Anbieter: reichelt elektronik
Stand: 06.08.2020
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Profi-Paket für Hotels & Restaurants
6.736,00 € *
ggf. zzgl. Versand

3x Alfen Wallbox Eve Single Pro-line 904460023-0807 (LAN) (https://www.mobilityhouse.com/de_de/alfen-wallbox-eve-single-pro-line-904460023-0807.html) * bis zu 22 kW Ladeleistung * personalisierbares LCD-Farbdisplay (+50 € Aufpreis) * Kommunikation über LAN * für alle Elektroautos geeignet ChargePilot (https://www.mobilityhouse.com/de_de/lade-und-energiemanagement-paket-core.html) * Smart Charging Controller & passende Hardware (Switch, Netzteil, Adapter, Kabel) * Digitaler Stromzähler und Stromwandler für die Messung der Gesamtleistung als Grundlage für ein dynamisches Lastmanagement * Monitoring inkl. Netzlastanalyse: Echtzeit-Übersicht der Ladestationen und Ladevorgänge inkl. Fehlermanagement , z.B.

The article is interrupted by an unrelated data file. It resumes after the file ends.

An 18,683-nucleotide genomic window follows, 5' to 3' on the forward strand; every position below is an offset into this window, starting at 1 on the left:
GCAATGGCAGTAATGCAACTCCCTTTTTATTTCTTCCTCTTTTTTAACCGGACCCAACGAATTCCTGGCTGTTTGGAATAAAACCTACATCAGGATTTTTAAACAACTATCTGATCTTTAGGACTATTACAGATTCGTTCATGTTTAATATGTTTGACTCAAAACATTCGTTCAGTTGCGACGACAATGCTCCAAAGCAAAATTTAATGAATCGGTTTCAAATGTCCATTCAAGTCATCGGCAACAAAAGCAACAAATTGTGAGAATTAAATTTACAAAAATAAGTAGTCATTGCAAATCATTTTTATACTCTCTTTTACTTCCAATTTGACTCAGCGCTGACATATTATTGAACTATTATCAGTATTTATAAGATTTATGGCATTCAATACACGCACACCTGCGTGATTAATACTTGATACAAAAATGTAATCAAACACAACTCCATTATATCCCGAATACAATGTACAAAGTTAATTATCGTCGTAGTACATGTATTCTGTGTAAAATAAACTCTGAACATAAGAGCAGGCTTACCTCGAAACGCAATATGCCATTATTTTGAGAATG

Anbieter: mobilityhouse
Stand: 06.08.2020
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HP 2530-24 - Switch, 24-Port, Fast Ethernet, ma...
291,41 € *
zzgl. 5,80 € Versand